10 Timeless Books Every Machinist Should Have

October 4, 2018 10:08 am

In machining, as in any other field, knowledge is power.

No matter how intuitive technology becomes, the ability to manufacture a good part lies in the expertise of the machine operator and his understanding of how the machine, the tools, and the material work.

Although expertise comes from practice and hours spent making chips in the machine shop, a good level of basic knowledge is required to get started in any trade, and there’s no better way of learning the basics than digging into an old-fashioned book.

There is certainly no lack of machining books in the market.

From generic publications to machine-specific manuals, the choice is nearly endless and selecting a good book can be tricky.

We decided to ease up your selection by putting together a list of what we think are the best machining-related publications available, a collection of manuals, books, and textbooks that should be found in any machine shop.

As always, to compile our list, we based our research on the various feedback that we collected and we combined them with the recommendations that we found in several different threads that we found in the forum.

Here are the top 10 books that every machinist should have, and read.

 

Machining Fundamentals

The machinist Bible. This textbook provides an introduction to all the different machine operations, setups, and procedures. If you don’t have it already, this is definitely the first book you will want to get.

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Machinery’s Handbook

For more than 100 years, Machinery’s Handbook has been the most popular reference work in metalworking, design, engineering and manufacturing facilities, and technical schools and colleges throughout the world.

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The Machinist’s Bedside Reader

The machinist’s bedside reader is a trilogy of books published with the aim of providing technical information to machinists in a more relaxed style. The first volume contains hints, tips, and anecdotes about the trade.

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The Machinist’s Second Bedside Reader and the Bullseye Mixture

Like the first book, the second volume of the trilogy is filled with hints, tips, and projects. Among the various topics: Cutting Multiple Start Threads, How to Make a Square Hole Sleeve, How to Design Self-Holding and Self-Releasing Tapers and much more.

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Machinist’s Third Bedside Reader

The last volume of the trilogy contains even more pages, photographs, and technical how-to info.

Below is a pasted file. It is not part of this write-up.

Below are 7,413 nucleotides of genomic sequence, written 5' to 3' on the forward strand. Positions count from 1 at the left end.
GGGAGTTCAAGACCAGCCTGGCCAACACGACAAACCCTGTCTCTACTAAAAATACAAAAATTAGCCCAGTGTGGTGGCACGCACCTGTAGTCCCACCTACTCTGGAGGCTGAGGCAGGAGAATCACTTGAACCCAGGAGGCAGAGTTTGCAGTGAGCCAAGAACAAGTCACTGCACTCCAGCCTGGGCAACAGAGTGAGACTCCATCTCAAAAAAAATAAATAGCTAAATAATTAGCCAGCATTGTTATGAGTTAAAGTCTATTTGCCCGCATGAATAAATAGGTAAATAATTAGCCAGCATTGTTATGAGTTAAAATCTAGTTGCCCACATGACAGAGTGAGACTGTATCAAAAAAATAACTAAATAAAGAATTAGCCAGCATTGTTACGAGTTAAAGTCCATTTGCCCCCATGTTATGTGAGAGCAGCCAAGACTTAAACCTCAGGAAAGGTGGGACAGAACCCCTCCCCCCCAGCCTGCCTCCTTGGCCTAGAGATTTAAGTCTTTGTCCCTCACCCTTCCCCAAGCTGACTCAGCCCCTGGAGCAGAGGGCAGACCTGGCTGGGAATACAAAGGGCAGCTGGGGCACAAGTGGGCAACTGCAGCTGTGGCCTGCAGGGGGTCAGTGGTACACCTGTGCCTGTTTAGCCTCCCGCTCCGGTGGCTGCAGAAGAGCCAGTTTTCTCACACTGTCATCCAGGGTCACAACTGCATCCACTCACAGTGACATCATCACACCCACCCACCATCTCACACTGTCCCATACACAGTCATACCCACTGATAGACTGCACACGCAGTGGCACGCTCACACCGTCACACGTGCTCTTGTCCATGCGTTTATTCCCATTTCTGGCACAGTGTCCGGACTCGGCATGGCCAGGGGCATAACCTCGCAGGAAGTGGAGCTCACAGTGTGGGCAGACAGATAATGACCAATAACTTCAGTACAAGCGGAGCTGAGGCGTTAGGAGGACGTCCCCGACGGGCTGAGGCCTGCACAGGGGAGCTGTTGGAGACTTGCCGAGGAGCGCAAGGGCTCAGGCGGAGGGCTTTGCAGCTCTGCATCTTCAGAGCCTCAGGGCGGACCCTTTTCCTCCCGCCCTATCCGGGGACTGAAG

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CNC Machining

A book that focuses more on the modern side of metalworking. One of the most used textbooks in technical schools. It extensively covers topics related to CNC milling machines, lathes, and electrical discharge machines.

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Machining for Hobbyists: Getting Started

Although this book might be more for hobbyists and beginners, the amount of information, illustrations photographs, and tables make it a great read also for more experienced machinist.

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Machine Tool Practices

A richly illustrated collection of the best practices related to machine tool technology, measurement, reading drawings, computer numerical control and much more.

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Modern Metalworking

Modern Metalworking provides a comprehensive introduction to the various tools, machines, and materials involved in metalworking. The text covers both traditional and modern metalworking technologies.

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CNC Programming Handbook

One of the best-selling readings covering CNC programming at all levels. Used daily by CNC programmers and machine operators, and adopted as a textbook in CNC classes all over the world.

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10 Comments

  • zachary says:

    moore’s foundations of mechanical accuracy

  • MechEngr07 says:

    I discovered an interesting book while thumbing through a Grizzly catalog. “Machine Shop Know-How; The tips & techniques of Master Machinists” by Frank Marlow, PE

    Even after teaching Took & Die at the college level for 40 years, I was quite impressed with the book.

  • None says:

    No Peter Smid
    Custom Macros for Fanuc
    BOO BEST book ever if you want to learn Macro programming

  • CeeGee says:

    Some good books here, but prices are obscene(here in the UK at least- can’t comment on elsewhere!)

  • Turnaround007 says:

    A lot of libraries will order an otherwise “too expensive” book for you.

  • louosten says:

    South Bend’s “How To Run a Lathe”, and the Henry Ford Trade School’s “Shop Theory” are two well worn classics…

  • pgsaltydog says:

    Some fine choices, but respectfully suggest addition of Wayne R. Moore’s “Foundations of Mechanical Accuracy”

  • Paul A. says:

    Thanks for an interesting and informative list. I am going to keep it and try to purchase at least some of them as I can.
    Two interesting things that I see about it: the inclusion of a book that, by it’s very title, is aimed at amateurs is a bit strange on a site where amateurs are discouraged to participate. I do not believe that it should not be on the list. In fact I am a great believer in keeping the basics in mind. I just find it a bit strange.
    My second observation is that the list might have been a bit more convincing if those “Order Now” links were not present. They all seem to point to Amazon.com and shout that this is just a disguised sales ad with the entries dictated by payments from the sellers.

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